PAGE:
Thirteenth Child (Frontier Magic: Book One). Patricia Wrede. NY: Scholastic Press, 2009, hardcover, 344 pp, $16.99, isbn-13: 978-0-545-03342-8 or isbn-10: 0-545-03342-X.
Reviewed by Ruth Berman
[This review originally appeared in Mythprint 47:1 (#330) in January 2010.]
“Little House” meets Hogwarts, so to speak. With so many school-of-magicians stories following the British model of Etonian or Oxbridge schools, it’s struck me for some time that it would be nice to have a US school-of-magicians story set at a land-grant college, with a more populist readiness to welcome all students, less cushy financing, and more arguments with the state (in this case territorial) overseers. And that’s what Patricia C. Wrede has done in The Thirteenth Child. The Rothmer family in an alternate-world Columbia (US) moves from Helvan Shores (Chicago?) to the recently settled, raw pioneer town of Mill City (St. Paul? St. Anthony Falls?) on the Mammoth river so that their father can take a post teaching magic at the town’s new land-grant college.
Mammoth River is a cleverly punning name. It’s called that because west of the river, on the Great Plains and points west, are many animals that died out in our universe, including mammoths. But “Mississippi” means actually “big water.” Also west of the river are dangerous magical animals, such as steam-dragons and a sort of locust that eats up not only all the crops but all the magic. Advances in agricultural magic are badly needed to protect the new western settlements.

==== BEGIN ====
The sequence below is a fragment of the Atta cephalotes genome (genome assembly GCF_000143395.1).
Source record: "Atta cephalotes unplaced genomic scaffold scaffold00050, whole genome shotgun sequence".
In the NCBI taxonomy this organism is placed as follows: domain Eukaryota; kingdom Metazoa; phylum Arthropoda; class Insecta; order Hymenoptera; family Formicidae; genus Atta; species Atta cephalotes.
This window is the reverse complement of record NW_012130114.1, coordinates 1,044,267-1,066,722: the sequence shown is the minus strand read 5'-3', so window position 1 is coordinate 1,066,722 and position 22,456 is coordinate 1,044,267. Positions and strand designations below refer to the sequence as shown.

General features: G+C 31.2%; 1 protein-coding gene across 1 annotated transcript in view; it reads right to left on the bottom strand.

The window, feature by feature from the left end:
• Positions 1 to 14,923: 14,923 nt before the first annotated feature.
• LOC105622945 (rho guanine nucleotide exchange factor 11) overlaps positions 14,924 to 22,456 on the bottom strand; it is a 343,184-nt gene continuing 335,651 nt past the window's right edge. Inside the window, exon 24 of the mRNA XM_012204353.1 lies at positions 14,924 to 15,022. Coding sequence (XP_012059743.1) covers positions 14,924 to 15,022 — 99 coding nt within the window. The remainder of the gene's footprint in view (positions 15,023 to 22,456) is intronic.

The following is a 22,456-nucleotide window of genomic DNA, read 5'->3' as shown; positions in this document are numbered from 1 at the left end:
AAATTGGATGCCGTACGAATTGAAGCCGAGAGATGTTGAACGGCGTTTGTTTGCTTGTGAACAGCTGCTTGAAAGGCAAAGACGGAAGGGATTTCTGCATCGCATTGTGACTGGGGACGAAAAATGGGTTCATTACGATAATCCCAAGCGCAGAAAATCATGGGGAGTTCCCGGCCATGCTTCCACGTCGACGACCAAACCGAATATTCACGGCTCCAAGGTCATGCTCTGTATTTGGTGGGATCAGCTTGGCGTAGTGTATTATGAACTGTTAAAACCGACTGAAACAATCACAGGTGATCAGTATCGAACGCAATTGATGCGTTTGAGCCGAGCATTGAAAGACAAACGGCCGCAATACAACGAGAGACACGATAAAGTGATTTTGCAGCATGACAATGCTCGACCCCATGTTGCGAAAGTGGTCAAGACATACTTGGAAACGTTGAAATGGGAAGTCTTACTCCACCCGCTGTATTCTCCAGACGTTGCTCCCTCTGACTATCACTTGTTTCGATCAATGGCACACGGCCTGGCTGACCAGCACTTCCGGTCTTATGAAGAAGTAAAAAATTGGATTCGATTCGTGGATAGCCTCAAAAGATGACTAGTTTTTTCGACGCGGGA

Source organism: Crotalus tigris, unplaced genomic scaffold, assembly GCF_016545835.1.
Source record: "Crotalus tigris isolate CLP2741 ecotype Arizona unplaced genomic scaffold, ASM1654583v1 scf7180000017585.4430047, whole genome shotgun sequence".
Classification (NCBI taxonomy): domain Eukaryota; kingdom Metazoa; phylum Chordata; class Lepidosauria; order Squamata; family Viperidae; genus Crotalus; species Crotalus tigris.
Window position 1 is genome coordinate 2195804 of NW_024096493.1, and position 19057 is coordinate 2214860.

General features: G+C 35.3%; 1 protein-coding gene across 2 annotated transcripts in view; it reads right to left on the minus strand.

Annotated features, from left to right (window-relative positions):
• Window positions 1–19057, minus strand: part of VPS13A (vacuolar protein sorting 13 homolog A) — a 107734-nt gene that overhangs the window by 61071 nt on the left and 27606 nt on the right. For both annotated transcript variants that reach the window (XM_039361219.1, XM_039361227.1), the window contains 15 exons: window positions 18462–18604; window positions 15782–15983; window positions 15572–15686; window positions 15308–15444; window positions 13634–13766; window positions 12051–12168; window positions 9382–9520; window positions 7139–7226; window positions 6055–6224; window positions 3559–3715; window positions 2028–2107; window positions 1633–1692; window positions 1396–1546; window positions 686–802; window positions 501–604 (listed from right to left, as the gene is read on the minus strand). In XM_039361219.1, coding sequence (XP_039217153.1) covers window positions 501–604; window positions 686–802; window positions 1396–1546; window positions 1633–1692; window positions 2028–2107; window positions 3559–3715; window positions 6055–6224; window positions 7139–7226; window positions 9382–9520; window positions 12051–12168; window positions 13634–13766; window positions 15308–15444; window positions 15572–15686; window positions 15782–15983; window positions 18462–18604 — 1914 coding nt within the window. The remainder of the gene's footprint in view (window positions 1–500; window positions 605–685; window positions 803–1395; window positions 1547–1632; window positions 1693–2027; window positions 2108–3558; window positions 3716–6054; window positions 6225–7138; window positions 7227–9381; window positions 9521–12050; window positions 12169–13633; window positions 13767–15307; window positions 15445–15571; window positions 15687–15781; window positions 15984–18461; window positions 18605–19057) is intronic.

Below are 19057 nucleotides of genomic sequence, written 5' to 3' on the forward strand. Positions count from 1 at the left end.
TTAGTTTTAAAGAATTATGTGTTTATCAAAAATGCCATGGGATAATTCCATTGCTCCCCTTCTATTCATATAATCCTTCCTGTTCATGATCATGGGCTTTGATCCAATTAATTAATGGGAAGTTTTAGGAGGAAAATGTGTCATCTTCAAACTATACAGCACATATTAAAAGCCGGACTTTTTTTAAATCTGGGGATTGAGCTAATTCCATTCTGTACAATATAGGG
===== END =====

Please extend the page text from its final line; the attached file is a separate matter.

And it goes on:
The two youngest children in the family are Lan, the lucky, magically gifted seventh son of a seventh son, and his older twin Eff (for Francine), who is expected by the more superstitious to grow up to be dangerously evil, as the unlucky 13th , and the story follows Eff as she finds that she has strong magical powers of her own, and no more of a bad temper than other children (such as Lan, for instance), and no need to turn evil if she pays attention to her choices. She is aided by learning non-Avrupan (non-European) magic from a Black teacher, Miss Ochiba. (Avrupan magic is more analytical; Aphrikan magic, and apparently also Hijero-Cathayan, or Chinese-Asian magic, are more holistic). A drawback in the story is that we don’t find out anything at all about where the Native Americans are and what their magic would be like (are they around somewhere although not entering into the story?—did they die out before the Avrupans arrived?—were they totally exterminated by the settlers?—are they going to show up in a sequel?) Eff and Lan and their proliferating relatives are deftly characterized, and the final battle, against those ravenous bugs, makes a nice change from the more obviously dangerous steam-dragons that would show up instead in a more conventional plot.